Brown: The communiqué makes clear that all members of the IMFC support the IMF’s surveillance of issues related to the financing of terrorism. An organization that has surveillance as one of its primary roles should be involved in dealing with this problem. The international community will only be as strong as its weakest link in tackling the financing of terrorism. That is why it is important for every country that has promised to implement legislation to address the financing of terrorism in the wake of 9/11 to actually do so—not just in terms of laws, which often have been passed, but in terms of implementing the laws. It is important for the IMF to be involved in assessing the effectiveness of these measures, and it is also important that it help build capacity in countries that would otherwise not be able to get to the source of terrorist financing. We cannot, as an international body, stand by, having made these promises, and allow them not to be implemented. At the same time, it is important that the monitoring work be published so that people know what is happening. Our role is to make sure the international community is more secure by dealing with one of the root causes of terrorism.
Question: No international communique seems complete without a reference to the need to make progress on the Doha Trade Round. What specific steps do you think are necessary now to put trade talks back on track?
Krueger: There have been concerns from some of our member countries that their interests might be hurt if the Doha Round were completed. For instance, some countries worry they might lose their preferential access to industrial country markets while others worry that changes in commodity prices that might result from the Doha Round will hurt them. The IMF has undertaken research, provided to the World Trade Organization, in which we estimate the most likely range of such possible damage in the short run. In the long run, virtually all countries would benefit from trade liberalization. We have also developed the Trade Integration Mechanism, which was approved by the IMF Executive Board earlier this month. Under this facility, the IMF will be able to provide rapid financial assistance to any country that experiences a shortfall in its exports or an increase in commodity prices of its imports caused by multilateral trade liberalization.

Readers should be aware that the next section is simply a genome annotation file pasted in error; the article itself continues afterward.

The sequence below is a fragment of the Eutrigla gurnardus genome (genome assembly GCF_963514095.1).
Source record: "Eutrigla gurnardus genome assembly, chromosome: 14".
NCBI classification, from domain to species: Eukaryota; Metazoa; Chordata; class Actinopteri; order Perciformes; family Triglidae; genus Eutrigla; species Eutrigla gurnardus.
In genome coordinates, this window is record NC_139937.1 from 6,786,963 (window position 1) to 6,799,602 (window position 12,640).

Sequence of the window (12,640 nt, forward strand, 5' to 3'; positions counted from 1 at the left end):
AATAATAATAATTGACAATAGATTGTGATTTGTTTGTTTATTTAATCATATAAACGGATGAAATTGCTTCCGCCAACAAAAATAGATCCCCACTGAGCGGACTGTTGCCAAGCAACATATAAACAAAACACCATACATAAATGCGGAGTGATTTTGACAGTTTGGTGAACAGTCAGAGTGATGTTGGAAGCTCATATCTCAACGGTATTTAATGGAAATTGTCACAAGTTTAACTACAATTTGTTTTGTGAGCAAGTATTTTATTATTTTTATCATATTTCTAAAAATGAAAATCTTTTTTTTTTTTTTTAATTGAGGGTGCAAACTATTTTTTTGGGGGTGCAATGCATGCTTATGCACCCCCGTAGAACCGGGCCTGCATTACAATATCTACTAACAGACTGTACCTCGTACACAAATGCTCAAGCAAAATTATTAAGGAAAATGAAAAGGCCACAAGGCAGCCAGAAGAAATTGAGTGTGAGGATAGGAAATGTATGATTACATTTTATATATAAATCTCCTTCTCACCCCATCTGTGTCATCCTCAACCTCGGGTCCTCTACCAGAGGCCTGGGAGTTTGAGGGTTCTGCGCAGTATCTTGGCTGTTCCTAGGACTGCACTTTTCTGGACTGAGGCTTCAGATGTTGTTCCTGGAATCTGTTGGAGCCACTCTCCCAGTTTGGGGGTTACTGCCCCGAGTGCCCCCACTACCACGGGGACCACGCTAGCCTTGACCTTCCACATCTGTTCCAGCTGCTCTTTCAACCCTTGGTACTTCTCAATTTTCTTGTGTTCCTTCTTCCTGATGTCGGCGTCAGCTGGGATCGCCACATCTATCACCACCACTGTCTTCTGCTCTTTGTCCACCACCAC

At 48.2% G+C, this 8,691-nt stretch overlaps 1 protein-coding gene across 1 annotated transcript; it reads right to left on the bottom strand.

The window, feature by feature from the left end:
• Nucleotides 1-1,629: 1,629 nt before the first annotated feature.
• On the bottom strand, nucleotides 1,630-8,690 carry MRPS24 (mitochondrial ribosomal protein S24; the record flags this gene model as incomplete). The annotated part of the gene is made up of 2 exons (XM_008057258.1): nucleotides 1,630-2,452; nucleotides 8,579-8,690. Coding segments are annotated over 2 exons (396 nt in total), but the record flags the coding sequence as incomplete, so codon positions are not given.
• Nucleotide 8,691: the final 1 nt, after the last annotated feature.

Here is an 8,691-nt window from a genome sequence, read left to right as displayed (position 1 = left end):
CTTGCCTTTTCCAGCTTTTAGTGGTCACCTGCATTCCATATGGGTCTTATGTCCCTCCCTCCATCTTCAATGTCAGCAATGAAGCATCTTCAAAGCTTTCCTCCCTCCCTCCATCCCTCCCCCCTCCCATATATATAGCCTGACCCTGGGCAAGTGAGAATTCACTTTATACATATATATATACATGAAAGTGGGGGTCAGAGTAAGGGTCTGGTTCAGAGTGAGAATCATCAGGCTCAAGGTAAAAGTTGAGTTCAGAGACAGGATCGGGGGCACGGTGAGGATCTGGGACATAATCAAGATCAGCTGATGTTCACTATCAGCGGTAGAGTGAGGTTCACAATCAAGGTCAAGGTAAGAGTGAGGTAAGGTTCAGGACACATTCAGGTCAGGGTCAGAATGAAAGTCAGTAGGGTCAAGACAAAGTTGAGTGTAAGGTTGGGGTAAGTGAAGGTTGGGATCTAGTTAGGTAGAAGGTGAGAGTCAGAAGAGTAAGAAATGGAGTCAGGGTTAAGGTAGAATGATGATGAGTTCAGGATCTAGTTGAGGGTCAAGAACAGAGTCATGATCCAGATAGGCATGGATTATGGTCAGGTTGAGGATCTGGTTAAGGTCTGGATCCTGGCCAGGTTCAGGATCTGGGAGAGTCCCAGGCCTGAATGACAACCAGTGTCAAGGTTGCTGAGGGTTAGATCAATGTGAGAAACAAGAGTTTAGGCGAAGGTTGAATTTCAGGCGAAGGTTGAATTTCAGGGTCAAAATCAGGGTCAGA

Question: The Group of Seven communiqué says that Argentina has made some progress but that more is required. Will there be an increase in the fiscal surplus, and will the government improve on the offer to its creditors that was presented at the IMF-World Bank Annual Meetings in Dubai?
Krueger: The primary surplus is a matter between the Argentine government and its creditors. In its letter of intent last September, the government committed to a target level for 2004 and agreed that it should continue on a rising trend. The government takes the view that there are several components that determine how much it can pay on debt service, and the primary surplus is only one. That, again, is subject to negotiation between Argentina and its creditors. As far as the IMF is concerned, whenever a country is in arrears, we want to be in a position to support it. In order not to prejudice other negotiations, we have a policy of lending into arrears that stipulates good faith negotiations. That is the extent of our concern.
Question: What can the IMF offer Iraq after the transfer of sovereignty on June 30? Can you increase aid or otherwise enlarge your role?
Krueger: We are already assisting the Iraqis with working out their debt obligations and are helping them define a monetary framework and other economic policies. We will be able to continue providing technical assistance of that nature after the transfer of sovereignty. In addition, once Iraq acquires the appropriate institutions and mechanisms for carrying out policies, we might offer postconflict assistance and other financial support.